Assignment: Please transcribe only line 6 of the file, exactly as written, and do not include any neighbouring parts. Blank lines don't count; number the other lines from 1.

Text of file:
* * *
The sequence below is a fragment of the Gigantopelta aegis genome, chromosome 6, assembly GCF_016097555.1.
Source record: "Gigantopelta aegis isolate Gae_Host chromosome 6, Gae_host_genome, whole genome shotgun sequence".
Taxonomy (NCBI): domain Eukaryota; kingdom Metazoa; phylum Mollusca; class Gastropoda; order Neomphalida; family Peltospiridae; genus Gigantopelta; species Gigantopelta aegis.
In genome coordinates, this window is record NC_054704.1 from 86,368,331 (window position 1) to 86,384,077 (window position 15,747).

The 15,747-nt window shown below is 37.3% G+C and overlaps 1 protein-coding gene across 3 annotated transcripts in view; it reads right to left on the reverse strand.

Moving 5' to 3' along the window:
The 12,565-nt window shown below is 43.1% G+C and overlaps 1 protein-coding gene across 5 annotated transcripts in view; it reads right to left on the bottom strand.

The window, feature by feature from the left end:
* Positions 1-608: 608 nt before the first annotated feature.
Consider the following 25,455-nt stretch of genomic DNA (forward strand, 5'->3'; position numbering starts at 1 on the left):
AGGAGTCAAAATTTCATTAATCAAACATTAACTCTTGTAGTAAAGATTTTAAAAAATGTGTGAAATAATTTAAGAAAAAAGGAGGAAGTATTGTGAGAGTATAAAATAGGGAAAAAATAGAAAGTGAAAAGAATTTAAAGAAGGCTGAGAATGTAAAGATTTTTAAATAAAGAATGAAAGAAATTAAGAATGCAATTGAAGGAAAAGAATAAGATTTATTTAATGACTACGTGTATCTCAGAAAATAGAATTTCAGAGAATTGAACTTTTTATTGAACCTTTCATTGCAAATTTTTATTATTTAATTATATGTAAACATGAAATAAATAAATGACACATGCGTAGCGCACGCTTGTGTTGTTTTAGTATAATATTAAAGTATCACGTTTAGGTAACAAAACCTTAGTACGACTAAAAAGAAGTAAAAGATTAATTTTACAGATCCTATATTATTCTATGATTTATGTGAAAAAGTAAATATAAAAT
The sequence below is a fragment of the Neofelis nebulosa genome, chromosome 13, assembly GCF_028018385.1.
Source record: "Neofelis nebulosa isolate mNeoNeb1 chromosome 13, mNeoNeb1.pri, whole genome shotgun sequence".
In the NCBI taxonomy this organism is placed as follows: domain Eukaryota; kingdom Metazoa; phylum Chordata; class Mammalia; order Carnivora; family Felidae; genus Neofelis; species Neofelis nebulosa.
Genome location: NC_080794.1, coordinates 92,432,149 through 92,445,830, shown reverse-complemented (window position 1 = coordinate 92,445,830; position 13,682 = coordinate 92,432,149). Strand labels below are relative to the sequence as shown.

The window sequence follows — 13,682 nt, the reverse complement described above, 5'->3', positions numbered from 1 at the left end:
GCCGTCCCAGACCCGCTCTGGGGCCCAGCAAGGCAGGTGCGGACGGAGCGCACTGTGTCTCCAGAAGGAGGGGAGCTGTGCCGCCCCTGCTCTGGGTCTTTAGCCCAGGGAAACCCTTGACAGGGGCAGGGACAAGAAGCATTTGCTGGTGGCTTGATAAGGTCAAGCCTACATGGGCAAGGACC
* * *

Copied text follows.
Moving 5' to 3' along the window: